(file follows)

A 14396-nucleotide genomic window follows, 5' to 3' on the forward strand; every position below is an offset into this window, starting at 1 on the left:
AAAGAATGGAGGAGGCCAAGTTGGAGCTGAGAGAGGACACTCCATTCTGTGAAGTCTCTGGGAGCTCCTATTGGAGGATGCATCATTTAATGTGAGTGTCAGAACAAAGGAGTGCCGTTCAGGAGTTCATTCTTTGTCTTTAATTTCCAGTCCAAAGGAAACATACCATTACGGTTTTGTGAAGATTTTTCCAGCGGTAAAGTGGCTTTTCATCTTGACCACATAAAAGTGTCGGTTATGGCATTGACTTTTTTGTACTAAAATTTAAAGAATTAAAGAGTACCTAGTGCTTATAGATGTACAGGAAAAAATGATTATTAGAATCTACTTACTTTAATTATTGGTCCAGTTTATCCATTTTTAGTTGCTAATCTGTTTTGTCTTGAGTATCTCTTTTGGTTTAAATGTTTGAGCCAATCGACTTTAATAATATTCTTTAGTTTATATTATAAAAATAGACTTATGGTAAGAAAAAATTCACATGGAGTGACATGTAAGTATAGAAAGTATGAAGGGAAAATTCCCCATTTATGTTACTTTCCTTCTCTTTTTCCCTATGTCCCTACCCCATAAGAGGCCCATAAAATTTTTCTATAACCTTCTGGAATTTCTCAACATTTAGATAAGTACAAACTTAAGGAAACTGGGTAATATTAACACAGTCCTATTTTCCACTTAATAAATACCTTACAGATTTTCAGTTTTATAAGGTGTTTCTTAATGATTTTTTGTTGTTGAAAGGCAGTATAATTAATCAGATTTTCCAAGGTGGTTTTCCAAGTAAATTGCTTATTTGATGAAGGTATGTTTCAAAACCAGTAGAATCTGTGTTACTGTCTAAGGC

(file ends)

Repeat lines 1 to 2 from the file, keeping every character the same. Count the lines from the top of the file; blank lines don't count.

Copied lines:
A 14396-nucleotide genomic window follows, 5' to 3' on the forward strand; every position below is an offset into this window, starting at 1 on the left:
AAAGAATGGAGGAGGCCAAGTTGGAGCTGAGAGAGGACACTCCATTCTGTGAAGTCTCTGGGAGCTCCTATTGGAGGATGCATCATTTAATGTGAGTGTCAGAACAAAGGAGTGCCGTTCAGGAGTTCATTCTTTGTCTTTAATTTCCAGTCCAAAGGAAACATACCATTACGGTTTTGTGAAGATTTTTCCAGCGGTAAAGTGGCTTTTCATCTTGACCACATAAAAGTGTCGGTTATGGCATTGACTTTTTTGTACTAAAATTTAAAGAATTAAAGAGTACCTAGTGCTTATAGATGTACAGGAAAAAATGATTATTAGAATCTACTTACTTTAATTATTGGTCCAGTTTATCCATTTTTAGTTGCTAATCTGTTTTGTCTTGAGTATCTCTTTTGGTTTAAATGTTTGAGCCAATCGACTTTAATAATATTCTTTAGTTTATATTATAAAAATAGACTTATGGTAAGAAAAAATTCACATGGAGTGACATGTAAGTATAGAAAGTATGAAGGGAAAATTCCCCATTTATGTTACTTTCCTTCTCTTTTTCCCTATGTCCCTACCCCATAAGAGGCCCATAAAATTTTTCTATAACCTTCTGGAATTTCTCAACATTTAGATAAGTACAAACTTAAGGAAACTGGGTAATATTAACACAGTCCTATTTTCCACTTAATAAATACCTTACAGATTTTCAGTTTTATAAGGTGTTTCTTAATGATTTTTTGTTGTTGAAAGGCAGTATAATTAATCAGATTTTCCAAGGTGGTTTTCCAAGTAAATTGCTTATTTGATGAAGGTATGTTTCAAAACCAGTAGAATCTGTGTTACTGTCTAAGGC